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JPEN J Parenter Enteral Nutr. 2019 Jan;43(1):81-87. doi: 10.1002/jpen.1181. Epub 2018 May 30.

Nutrition Risk in Critically Ill Versus the Nutritional Risk Screening 2002: Are They Comparable for Assessing Risk of Malnutrition in Critically Ill Patients?

Author information

1
University of California School of Medicine, Irvine, California, USA.
2
Department of Anesthesia, Critical Care and Pain Medicine, Massachusetts General Hospital, Boston, Massachusetts, USA.
3
Harvard Medical School, Boston, Massachusetts, USA.
4
Department of Anesthesiology and Perioperative Medicine, Tufts University School of Medicine, Boston, Massachusetts, USA.
5
Department of Surgery, Massachusetts General Hospital, Boston, Massachusetts, USA.
6
Department of Nutrition and Food Services, Massachusetts General Hospital, Boston, Massachusetts, USA.

Abstract

BACKGROUND:

Malnutrition influences clinical outcomes. Although various screening tools are available to assess nutrition status, their use in the intensive care unit (ICU) has not been rigorously studied. Our goal was to compare the Nutrition Risk in Critically Ill (NUTRIC) to the Nutritional Risk Screening (NRS) 2002 in terms of their associations with macronutrient deficit in ICU patients.

METHODS:

We performed a retrospective analysis to investigate the relationship between NUTRIC vs NRS 2002 and macronutrient deficit (protein and calories) in critically ill patients. We performed linear regression analyses, controlling for age, sex, race, body mass index, and ICU length of stay. We then dichotomized our primary exposures and outcomes to perform logistic regression analyses, controlling for the same covariates.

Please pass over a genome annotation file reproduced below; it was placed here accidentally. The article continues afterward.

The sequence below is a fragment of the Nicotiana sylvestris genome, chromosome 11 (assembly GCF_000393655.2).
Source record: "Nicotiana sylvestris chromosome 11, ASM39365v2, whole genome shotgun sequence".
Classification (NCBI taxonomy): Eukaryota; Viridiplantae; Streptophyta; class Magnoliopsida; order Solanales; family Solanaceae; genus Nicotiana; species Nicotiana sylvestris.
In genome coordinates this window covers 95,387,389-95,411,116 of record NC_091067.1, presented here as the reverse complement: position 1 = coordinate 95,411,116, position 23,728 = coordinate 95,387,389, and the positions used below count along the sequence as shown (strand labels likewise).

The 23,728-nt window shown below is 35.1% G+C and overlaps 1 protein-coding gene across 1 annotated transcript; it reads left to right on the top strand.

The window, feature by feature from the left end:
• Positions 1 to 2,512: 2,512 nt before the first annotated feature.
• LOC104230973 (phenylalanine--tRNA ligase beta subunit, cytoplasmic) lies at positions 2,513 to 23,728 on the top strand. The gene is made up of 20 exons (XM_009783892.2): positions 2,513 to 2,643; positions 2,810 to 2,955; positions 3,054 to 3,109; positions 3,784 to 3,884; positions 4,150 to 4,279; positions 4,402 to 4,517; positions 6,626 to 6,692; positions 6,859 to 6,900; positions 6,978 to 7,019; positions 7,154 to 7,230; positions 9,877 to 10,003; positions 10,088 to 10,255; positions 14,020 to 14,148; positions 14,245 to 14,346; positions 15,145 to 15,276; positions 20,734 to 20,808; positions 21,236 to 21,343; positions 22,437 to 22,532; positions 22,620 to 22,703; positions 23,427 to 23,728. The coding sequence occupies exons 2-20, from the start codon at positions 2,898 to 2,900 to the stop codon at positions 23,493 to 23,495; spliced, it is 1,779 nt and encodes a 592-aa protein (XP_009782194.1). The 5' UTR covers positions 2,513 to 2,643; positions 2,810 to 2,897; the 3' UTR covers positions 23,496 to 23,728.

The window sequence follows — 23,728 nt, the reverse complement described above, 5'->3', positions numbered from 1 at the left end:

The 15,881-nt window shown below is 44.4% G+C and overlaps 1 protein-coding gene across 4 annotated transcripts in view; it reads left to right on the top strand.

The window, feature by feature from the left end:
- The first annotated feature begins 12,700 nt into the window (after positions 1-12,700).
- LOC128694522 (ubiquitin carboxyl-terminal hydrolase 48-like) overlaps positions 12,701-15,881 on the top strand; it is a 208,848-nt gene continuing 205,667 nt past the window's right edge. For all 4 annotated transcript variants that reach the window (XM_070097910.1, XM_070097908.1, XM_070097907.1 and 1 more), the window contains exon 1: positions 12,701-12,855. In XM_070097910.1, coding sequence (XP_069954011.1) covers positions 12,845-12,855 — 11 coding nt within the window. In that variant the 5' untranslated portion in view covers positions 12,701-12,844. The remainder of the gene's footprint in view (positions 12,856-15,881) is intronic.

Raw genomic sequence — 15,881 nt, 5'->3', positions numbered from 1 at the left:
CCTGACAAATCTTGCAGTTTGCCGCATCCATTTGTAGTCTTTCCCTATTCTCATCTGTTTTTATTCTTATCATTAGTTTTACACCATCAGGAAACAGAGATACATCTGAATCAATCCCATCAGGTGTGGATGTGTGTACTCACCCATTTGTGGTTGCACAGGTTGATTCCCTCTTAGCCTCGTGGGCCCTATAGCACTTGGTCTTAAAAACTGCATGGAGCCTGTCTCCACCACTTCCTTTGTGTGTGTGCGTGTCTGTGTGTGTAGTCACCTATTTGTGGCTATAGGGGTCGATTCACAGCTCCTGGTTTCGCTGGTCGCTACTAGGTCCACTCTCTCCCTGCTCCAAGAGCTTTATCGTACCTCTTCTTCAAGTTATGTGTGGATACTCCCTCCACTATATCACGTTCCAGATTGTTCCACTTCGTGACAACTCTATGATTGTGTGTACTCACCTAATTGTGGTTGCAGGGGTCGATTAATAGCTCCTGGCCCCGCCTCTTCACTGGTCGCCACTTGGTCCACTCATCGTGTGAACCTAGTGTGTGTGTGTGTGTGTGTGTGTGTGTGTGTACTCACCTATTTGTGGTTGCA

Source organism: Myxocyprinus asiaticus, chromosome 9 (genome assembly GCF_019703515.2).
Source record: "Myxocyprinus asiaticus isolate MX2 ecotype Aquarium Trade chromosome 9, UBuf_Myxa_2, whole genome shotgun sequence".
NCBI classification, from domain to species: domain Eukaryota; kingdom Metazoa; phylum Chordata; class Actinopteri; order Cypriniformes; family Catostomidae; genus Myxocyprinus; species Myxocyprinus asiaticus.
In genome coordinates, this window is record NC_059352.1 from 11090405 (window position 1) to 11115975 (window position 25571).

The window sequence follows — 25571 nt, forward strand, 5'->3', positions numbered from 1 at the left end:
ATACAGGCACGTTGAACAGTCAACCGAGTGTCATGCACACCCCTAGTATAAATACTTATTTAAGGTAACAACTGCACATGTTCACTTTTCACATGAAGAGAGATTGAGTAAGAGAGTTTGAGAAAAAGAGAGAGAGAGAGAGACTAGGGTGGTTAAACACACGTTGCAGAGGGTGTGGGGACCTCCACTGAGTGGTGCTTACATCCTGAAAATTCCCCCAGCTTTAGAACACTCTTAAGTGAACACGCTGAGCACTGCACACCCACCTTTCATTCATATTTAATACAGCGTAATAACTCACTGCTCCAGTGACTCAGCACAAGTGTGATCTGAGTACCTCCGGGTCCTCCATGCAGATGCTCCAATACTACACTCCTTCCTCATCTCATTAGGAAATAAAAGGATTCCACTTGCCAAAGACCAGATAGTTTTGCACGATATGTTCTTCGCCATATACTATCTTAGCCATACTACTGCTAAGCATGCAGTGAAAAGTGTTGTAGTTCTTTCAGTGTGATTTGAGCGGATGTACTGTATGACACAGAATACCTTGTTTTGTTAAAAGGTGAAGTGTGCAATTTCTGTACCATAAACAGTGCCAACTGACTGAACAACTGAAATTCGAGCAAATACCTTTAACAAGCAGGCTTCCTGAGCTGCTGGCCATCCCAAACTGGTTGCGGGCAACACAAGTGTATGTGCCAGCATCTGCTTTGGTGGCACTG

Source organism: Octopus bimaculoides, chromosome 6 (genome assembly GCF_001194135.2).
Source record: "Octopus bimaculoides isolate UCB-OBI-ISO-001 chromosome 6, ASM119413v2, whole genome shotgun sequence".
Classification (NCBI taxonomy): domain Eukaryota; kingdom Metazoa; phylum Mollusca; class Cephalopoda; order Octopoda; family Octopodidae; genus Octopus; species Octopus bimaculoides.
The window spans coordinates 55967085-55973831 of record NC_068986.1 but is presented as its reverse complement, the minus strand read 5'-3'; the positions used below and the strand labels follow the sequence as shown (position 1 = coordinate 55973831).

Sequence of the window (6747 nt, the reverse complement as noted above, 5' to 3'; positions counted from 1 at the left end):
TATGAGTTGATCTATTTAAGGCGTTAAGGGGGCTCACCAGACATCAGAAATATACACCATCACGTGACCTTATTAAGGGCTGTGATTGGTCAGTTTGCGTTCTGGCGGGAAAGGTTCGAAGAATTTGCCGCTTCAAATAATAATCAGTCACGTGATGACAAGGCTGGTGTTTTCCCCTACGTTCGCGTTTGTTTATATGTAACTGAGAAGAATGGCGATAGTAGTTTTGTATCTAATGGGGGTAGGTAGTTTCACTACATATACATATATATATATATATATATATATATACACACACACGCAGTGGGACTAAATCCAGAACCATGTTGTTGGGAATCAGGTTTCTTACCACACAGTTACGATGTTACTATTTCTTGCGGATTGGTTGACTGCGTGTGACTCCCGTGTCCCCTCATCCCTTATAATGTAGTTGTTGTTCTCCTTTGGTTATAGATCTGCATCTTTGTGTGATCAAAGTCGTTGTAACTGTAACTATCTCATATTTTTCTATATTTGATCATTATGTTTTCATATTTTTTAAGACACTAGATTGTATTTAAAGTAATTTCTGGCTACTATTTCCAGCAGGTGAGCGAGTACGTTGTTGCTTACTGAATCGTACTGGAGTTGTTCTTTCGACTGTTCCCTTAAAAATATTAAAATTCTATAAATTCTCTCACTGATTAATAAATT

RESULTS:

The analytic cohort included 312 adults. Mean NUTRIC and NRS 2002 scores were 4 ± 2 and 4 ± 1, respectively. Linear regression demonstrated that each increment in NUTRIC score was associated with a 49 g higher protein deficit (β = 48.70: 95% confidence interval [CI] 29.23-68.17) and a 752 kcal higher caloric deficit (β = 751.95; 95% CI 447.80-1056.09). Logistic regression demonstrated that NUTRIC scores >4 had over twice the odds of protein deficits ≥300 g (odds ratio [OR] 2.35; 95% CI 1.43-3.85) and caloric deficits ≥6000 kcal (OR 2.73; 95% CI 1.66-4.50) compared with NUTRIC scores ≤4. We did not observe an association of NRS 2002 scores with macronutrient deficit.

CONCLUSION:

Our data suggest that NUTRIC is superior to NRS 2002 for assessing malnutrition risk in ICU patients. Randomized, controlled studies are needed to determine whether nutrition interventions, stratified by NUTRIC score, can improve patient outcomes.

KEYWORDS:

NRS 2002; NUTRIC; critical care; intensive care unit; nutrition

PMID:
29846011
DOI:
10.1002/jpen.1181

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